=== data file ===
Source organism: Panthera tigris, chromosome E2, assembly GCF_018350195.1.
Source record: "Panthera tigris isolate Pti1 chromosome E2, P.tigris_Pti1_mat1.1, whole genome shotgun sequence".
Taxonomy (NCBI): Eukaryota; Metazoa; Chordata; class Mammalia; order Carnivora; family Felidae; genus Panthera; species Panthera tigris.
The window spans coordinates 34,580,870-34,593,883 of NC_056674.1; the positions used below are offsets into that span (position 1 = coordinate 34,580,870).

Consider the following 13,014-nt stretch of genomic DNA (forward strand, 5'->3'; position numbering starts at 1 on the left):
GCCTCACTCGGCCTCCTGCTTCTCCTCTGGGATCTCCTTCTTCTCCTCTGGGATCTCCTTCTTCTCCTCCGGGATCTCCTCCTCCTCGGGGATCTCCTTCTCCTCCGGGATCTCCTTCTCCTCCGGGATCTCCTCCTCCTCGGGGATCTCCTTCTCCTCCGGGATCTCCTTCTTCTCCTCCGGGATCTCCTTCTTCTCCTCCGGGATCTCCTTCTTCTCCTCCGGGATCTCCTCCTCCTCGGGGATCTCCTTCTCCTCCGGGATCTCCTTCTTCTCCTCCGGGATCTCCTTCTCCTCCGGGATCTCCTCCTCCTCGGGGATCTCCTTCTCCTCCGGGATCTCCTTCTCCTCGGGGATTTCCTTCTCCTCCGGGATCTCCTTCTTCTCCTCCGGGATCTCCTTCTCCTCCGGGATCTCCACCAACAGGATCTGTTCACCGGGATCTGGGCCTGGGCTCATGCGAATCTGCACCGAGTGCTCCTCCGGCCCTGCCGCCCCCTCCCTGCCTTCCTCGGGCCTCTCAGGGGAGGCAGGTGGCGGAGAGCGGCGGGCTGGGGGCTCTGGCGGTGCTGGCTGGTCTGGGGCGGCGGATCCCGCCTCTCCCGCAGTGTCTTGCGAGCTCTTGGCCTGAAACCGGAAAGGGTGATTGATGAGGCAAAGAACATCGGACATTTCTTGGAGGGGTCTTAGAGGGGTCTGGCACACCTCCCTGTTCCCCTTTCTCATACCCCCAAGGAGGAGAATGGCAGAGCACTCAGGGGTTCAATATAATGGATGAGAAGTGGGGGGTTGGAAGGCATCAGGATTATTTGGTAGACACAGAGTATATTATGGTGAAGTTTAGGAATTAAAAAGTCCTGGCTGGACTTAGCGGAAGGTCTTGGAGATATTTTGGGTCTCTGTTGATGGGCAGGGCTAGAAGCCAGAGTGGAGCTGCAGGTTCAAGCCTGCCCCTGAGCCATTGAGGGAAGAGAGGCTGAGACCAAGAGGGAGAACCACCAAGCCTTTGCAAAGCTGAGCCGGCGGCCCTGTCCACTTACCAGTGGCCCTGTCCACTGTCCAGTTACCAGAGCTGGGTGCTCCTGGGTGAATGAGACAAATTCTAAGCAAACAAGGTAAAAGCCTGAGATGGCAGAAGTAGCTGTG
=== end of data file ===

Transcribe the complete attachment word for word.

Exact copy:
Source organism: Panthera tigris, chromosome E2, assembly GCF_018350195.1.
Source record: "Panthera tigris isolate Pti1 chromosome E2, P.tigris_Pti1_mat1.1, whole genome shotgun sequence".
Taxonomy (NCBI): Eukaryota; Metazoa; Chordata; class Mammalia; order Carnivora; family Felidae; genus Panthera; species Panthera tigris.
The window spans coordinates 34,580,870-34,593,883 of NC_056674.1; the positions used below are offsets into that span (position 1 = coordinate 34,580,870).

Consider the following 13,014-nt stretch of genomic DNA (forward strand, 5'->3'; position numbering starts at 1 on the left):
GCCTCACTCGGCCTCCTGCTTCTCCTCTGGGATCTCCTTCTTCTCCTCTGGGATCTCCTTCTTCTCCTCCGGGATCTCCTCCTCCTCGGGGATCTCCTTCTCCTCCGGGATCTCCTTCTCCTCCGGGATCTCCTCCTCCTCGGGGATCTCCTTCTCCTCCGGGATCTCCTTCTTCTCCTCCGGGATCTCCTTCTTCTCCTCCGGGATCTCCTTCTTCTCCTCCGGGATCTCCTCCTCCTCGGGGATCTCCTTCTCCTCCGGGATCTCCTTCTTCTCCTCCGGGATCTCCTTCTCCTCCGGGATCTCCTCCTCCTCGGGGATCTCCTTCTCCTCCGGGATCTCCTTCTCCTCGGGGATTTCCTTCTCCTCCGGGATCTCCTTCTTCTCCTCCGGGATCTCCTTCTCCTCCGGGATCTCCACCAACAGGATCTGTTCACCGGGATCTGGGCCTGGGCTCATGCGAATCTGCACCGAGTGCTCCTCCGGCCCTGCCGCCCCCTCCCTGCCTTCCTCGGGCCTCTCAGGGGAGGCAGGTGGCGGAGAGCGGCGGGCTGGGGGCTCTGGCGGTGCTGGCTGGTCTGGGGCGGCGGATCCCGCCTCTCCCGCAGTGTCTTGCGAGCTCTTGGCCTGAAACCGGAAAGGGTGATTGATGAGGCAAAGAACATCGGACATTTCTTGGAGGGGTCTTAGAGGGGTCTGGCACACCTCCCTGTTCCCCTTTCTCATACCCCCAAGGAGGAGAATGGCAGAGCACTCAGGGGTTCAATATAATGGATGAGAAGTGGGGGGTTGGAAGGCATCAGGATTATTTGGTAGACACAGAGTATATTATGGTGAAGTTTAGGAATTAAAAAGTCCTGGCTGGACTTAGCGGAAGGTCTTGGAGATATTTTGGGTCTCTGTTGATGGGCAGGGCTAGAAGCCAGAGTGGAGCTGCAGGTTCAAGCCTGCCCCTGAGCCATTGAGGGAAGAGAGGCTGAGACCAAGAGGGAGAACCACCAAGCCTTTGCAAAGCTGAGCCGGCGGCCCTGTCCACTTACCAGTGGCCCTGTCCACTGTCCAGTTACCAGAGCTGGGTGCTCCTGGGTGAATGAGACAAATTCTAAGCAAACAAGGTAAAAGCCTGAGATGGCAGAAGTAGCTGTG